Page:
* Asia ex-Japan stocks set to end the week lower
* Europe poised for flat to lower open
* Traders expect dollar rally to resume on U.S. growth
* Oil surrenders some gains before Christmas weekend
* Gold climbs as risk appetite ebbs
By Nichola Saminather
SINGAPORE, Dec 23 Asian stocks retreated in
subdued trade on Friday after Wall Street took a breather from
its surge since the U.S. election, while the dollar hovered
below the 14-year high set earlier this week.
European markets look set to open flat to slightly lower,
with financial spreadbetter IG Markets expecting Britain's FTSE
100 to open down 0.1 percent on a shortened trading day,
and Germany's DAX and France's CAC 40 to start
the day little changed.
MSCI's broadest index of Asia-Pacific shares outside Japan
, fell 0.4 percent to a five-month low. It was
heading for a drop of 1.8 percent in its second consecutive week
China's CSI 300 index dropped 0.7 percent, dragged
lower by brokerage and insurance shares, on expectations
regulators will tighten supervision over online insurance
products. The index was on track to lose 1.1 percent for the
Hong Kong's Hang Seng retreated 0.5 percent, and was
poised for a similar weekly loss.
Japan's Nikkei, closed for a holiday on Friday,
edged up 0.1 percent for the week. The index has posted seven
straight weeks of gains, its longest winning streak since early
2013, boosted by the yen's weakness in the face of a surging
Overnight, U.S. equities posted their first back-to-back
daily declines of the month in light trading ahead of the
Christmas weekend. U.S. indices fell as much as 0.4 percent on
"Santa has taken a leave of absence into the end of the
week," Jingyi Pan, market strategist at IG in Singapore, wrote
in a note. "Asian indices could remain depressed into the end of
Wall Street stocks have been on a tear since the U.S.
election on expectations that Donald Trump's promised fiscal
stimulus will boost economic growth and company profits. The Dow
Jones Industrial Average has surged 8.7 percent since
before the election results were announced.
Markets globally appeared be on pause for the holidays, with
the MSCI World index down 0.1 percent on Thursday, and little
changed on Friday.
Europe's STOXX 600 index closed down 0.2 percent on
Thursday, with the broader downtrend offsetting expectations of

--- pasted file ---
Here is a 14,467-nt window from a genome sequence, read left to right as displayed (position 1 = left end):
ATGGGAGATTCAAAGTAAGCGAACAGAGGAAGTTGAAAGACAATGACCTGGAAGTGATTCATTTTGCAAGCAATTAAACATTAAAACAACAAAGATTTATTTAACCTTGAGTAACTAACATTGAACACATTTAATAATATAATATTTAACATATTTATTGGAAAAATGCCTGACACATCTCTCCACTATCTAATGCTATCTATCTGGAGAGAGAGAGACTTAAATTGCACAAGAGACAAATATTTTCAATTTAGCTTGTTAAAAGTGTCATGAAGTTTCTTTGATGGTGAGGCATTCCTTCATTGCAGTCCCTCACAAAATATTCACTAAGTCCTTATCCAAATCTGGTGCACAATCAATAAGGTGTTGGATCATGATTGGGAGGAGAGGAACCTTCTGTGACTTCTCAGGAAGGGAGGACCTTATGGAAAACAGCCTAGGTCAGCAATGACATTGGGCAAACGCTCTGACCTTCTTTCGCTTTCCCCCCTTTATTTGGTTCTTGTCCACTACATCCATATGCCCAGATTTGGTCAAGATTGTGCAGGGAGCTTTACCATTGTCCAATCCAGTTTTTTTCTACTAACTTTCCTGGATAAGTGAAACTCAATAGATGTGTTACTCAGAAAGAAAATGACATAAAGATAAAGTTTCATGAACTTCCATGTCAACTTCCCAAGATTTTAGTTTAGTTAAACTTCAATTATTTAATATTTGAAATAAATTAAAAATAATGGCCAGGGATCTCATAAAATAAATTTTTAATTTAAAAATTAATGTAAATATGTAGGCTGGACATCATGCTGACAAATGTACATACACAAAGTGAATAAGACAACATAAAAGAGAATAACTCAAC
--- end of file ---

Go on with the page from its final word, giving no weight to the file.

a government bailout for troubled Italian lender Monte dei
Paschi di Siena, which closed at a record low on
Early on Friday, the Italian government approved a rescue of
the world's oldest bank, after it failed to raise enough money
from private investors to stay afloat.
Prime Minister Paolo Gentiloni told reporters his cabinet
had authorised creation of a 20-billion-euro ($21 billion) fund
to prop up Italy's embattled banking sector, with Monte dei
Paschi expected to be first in line for help.
Deutsche Bank and Credit Suisse said
separately on Friday they had agreed to deals of $7.2 billion
and $5.3 billion respectively with the U.S. over their sales of
mortgage securities in the run up to the 2008 financial crisis.
In the foreign exchange markets, the dollar was subdued,
having scaled its highest point since December 2002 on Tuesday.
It has since hovered below that level, with traders unwilling to
make any big moves ahead of the holiday weekend.
The dollar index, which tracks the greenback against
a basket of six global peers, slipped 0.1 percent to 102.98,
down from Tuesday's 103.65 peak. It is poised to end the week
The dollar inched down 0.2 percent against the yen
to 117.355, and was on track for a 0.55 percent loss for the
Still, most traders retain positive bets on the U.S.
currency, particularly after upbeat economic data including
business spending, and an upward revision to third-quarter
economic growth on Thursday.
"The trend is definitely for a stronger dollar," Stephen
Casey, senior currency trader at Cambridge Global Payments in
New York. "Any dip in the dollar will a buying opportunity."
The euro edged up 0.2 percent to $1.0453 on
Friday, on track for a flat end to the week.
Sterling was little changed at $1.229, on track for a weekly
slide of 1.6 percent.
The muted investor sentiment weighed on the Australian
dollar, which dropped 0.1 percent to $0.7207,
fractionally above a seven-month low touched Thursday and
Oil prices slipped as investors took profits after
Thursday's gains driven by strong U.S. economic data and
optimism that crude producers would keep to their pledge to
U.S. crude pulled back 0.5 percent to $52.69 a barrel
on Friday, but remains on track for a 1.5 percent gain for the
Global benchmark Brent crude fell 0.4 percent to
$54.85, set to close the week 0.7 percent lower.
As risk appetite ebbed on Friday, the decline in gold
prices, which have languished in the wake of the dollar's rally,
reversed. Spot gold climbed 0.3 percent to $1,131.79 an
ounce, shrinking its weekly loss to 0.2 percent.
(Reporting by Nichola Saminather; Additional reporting by Wayne
Cole; Editing by Eric Meijer and Richard Borsuk)